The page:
Education

Parents not ready to send children to school, demand reduced syllabus, to continue online classes

There is even the Ministry of Human Resource Development (HRD) Schools reopen after 15 August. The government does not have to share guidelines about how schools will function after the lockout. While the school administration has less than two months to prepare, it is the parents who are more concerned.

Many parents are not ready to send their children to school and demand to continue classes through online mode. But for those who do not have access to online infrastructure, the situation is worse. An online petition by the parent association on change.org demands that schools (concerned) remain closed until “zero COVID cases” in the state. The petition has more than 9.06 lakh signatures till 22 June. It claims, “Not a single child should be sent to schools for their own safety” and demands that the entire “academic session should continue in e-learning mode.”

Drastic reduction in curriculum

“It is a terrible idea to send my child to school in a PPE kit,” the parents of a Class 10 student in Gurugram told indianexpress.com. “As a mother, my child’s safety is my primary concern and no one can force us to send our children to school until we feel they are safe. Online classes may continue until the situation improves, ”she commented.

He suggested that the curriculum be shortened. “Schools should reduce the curriculum considerably to ease some of the pressure on children. Being confined to their homes, studying for a full year to see the exam being canceled, the risk of an epidemic and emerging uncertainty is already enough for these teenage children, ”she said.

Strict guidelines for online education

Many parents, who previously had concerns about not having the right mode of study in online classes, now prefer the on-campus option, which is “worse”. Fear is more common in parents of young children.

Varun Khanna, president, Amritsar Parents Welfare Association, cited a study by New Delhi’s National Institute of Mental Health and Neurological Sciences (NIMHANS), that “online education exposes students to too much screen time and their Affect psychological development. ”

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Amid pay cuts (express photos) some parents are transferring their children from private schools due to low spending on education.

Khanna said, “If online education is the only support left, then we must ensure that it is completed correctly and not only for children, but to manage multiple classes, counseling parents and their own families Strict guidelines should also be followed for teachers who do not have one. ” .

Build trust with your child first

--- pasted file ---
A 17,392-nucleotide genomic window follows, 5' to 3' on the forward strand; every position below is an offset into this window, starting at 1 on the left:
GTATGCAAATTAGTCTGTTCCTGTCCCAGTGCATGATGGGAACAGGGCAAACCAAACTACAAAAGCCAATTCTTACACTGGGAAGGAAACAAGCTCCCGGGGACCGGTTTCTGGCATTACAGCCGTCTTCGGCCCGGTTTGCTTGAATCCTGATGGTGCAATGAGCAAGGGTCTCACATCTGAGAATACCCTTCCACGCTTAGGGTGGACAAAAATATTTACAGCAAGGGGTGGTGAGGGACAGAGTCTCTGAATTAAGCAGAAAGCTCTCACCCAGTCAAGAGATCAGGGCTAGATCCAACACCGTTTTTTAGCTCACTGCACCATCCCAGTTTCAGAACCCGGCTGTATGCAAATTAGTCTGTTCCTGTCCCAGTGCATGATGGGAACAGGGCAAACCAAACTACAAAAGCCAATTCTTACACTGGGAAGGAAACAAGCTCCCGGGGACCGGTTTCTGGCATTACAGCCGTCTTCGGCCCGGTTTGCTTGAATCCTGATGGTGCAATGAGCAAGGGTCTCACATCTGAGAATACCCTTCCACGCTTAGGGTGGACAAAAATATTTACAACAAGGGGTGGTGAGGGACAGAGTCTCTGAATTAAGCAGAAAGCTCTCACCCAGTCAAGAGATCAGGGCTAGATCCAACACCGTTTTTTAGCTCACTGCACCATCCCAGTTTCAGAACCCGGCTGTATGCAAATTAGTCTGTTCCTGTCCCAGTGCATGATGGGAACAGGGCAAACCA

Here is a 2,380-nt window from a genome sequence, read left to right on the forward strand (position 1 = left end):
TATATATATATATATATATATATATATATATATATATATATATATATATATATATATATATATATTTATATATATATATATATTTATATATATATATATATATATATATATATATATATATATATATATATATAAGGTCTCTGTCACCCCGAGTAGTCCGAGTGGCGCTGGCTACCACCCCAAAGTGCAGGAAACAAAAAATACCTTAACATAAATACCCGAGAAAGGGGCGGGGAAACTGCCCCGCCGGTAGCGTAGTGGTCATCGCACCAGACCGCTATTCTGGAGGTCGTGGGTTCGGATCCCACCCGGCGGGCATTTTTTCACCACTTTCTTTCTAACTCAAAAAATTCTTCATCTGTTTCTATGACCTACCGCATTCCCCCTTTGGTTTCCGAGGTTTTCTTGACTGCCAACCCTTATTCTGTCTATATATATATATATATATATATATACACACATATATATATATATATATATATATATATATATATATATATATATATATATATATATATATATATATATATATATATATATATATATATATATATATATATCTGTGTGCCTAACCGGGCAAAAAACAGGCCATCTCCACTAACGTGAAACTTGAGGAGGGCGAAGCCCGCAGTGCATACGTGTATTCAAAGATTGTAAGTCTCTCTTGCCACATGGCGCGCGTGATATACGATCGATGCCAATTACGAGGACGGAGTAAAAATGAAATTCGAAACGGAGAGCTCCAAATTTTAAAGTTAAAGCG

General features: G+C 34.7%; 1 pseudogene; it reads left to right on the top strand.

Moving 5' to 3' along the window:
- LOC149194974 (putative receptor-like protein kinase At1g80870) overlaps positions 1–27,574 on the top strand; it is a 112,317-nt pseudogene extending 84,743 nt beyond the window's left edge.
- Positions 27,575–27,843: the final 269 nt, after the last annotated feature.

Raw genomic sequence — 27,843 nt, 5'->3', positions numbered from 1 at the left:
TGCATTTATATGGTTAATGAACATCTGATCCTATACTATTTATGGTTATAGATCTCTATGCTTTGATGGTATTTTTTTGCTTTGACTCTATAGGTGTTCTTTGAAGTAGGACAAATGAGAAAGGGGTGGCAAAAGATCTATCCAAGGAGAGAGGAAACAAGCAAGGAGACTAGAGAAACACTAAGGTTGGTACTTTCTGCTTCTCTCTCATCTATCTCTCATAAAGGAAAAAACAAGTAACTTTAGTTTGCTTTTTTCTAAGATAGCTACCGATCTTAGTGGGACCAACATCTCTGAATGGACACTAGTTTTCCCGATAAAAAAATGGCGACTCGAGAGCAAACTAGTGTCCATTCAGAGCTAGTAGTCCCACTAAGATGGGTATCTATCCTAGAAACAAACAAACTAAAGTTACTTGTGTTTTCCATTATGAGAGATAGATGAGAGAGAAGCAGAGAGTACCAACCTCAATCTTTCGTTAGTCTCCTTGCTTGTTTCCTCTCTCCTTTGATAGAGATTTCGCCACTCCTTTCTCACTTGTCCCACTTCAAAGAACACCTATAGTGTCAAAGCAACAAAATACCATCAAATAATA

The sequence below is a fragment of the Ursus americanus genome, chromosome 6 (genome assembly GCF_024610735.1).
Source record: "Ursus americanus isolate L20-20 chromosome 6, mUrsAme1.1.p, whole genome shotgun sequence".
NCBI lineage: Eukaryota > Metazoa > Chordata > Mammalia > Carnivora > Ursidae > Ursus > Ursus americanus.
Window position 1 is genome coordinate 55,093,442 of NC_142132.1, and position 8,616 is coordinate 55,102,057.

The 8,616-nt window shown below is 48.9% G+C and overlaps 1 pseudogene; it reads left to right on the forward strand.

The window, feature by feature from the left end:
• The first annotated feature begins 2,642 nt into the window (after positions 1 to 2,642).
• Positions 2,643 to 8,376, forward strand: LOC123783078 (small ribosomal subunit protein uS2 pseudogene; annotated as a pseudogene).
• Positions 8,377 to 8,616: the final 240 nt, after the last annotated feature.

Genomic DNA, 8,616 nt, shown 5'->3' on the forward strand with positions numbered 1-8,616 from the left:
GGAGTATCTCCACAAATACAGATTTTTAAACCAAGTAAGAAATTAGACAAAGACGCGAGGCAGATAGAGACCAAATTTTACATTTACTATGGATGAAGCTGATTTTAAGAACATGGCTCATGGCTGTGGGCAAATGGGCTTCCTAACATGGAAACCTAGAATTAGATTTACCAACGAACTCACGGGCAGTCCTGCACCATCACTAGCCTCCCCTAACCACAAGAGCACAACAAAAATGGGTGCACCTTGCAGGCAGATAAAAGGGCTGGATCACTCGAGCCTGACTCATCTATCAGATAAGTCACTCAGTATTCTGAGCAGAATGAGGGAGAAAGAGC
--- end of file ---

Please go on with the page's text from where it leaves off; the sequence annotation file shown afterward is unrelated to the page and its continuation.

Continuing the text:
Radhika Singh, a physician and parent herself, commented, “If parents think that the situation is conducive to sending their children to school by August, then their child will go out and reflect this belief.” First of all, parents have to build that trust with their children. Parents need to take a stand and be clear with their child and provide guidance. ”

Singh said, as a parent, I do not let my child feel insecure for something he has not done.

“The safety of a child is important to both the school as well as the parents. If the situation does not improve by August, we can find a way together, ”she said.

Not all schools are equal

Alka Kapoor, principal of New Delhi’s Modern Public School, Shalimar Bagh, said that every school is different and that online education also depends on the means available to them. “For schools, students as well as teachers are a major concern. Most schools operate at a student-teacher ratio of 1:40; In some schools, it is worse. Some schools have been converted into relief centers and even quarantine facilities; In such cases, parents are more apprehensive and need to follow strict signaling criteria. Also, every school has students under the EWS (Economically Weaker Section) quota who do not have access to resources. We send photostat copies of the notes to them at our school but in most cases, parents are not literate, which means that this is a major challenge for these students.

Kapoor said, “With the onset of the monsoon approaching, it may not be a very good idea to open a school because students are at risk of catching the common flu and virus during these times. The outbreak of an epidemic can have adverse effects. We will continue the education online, but still if a student wants to come to school and study and the government approves, we have a duty to work for that single child. ”

He said that moving forward, his school and others will focus more on creating a blended learning ecosystem for students.

Due to pay-cuts, many parents are also sending their children to government schools. FICCI ARISE Chairman Manit Jain said, “More than 90 percent of the students in private schools are getting proper online classes in Delhi NCR. In the case of such schools, educational losses will be minimal. Many teachers across the country are claiming that they are able to cover more syllabus in less time. Regardless, it is a temporary condition and there is no cause for panic, so long as online learning continues. We would encourage parents to consider the socio-emotional health of the child, to engage with their social groups, and not to cause any significant disruption to the lives of the students.”

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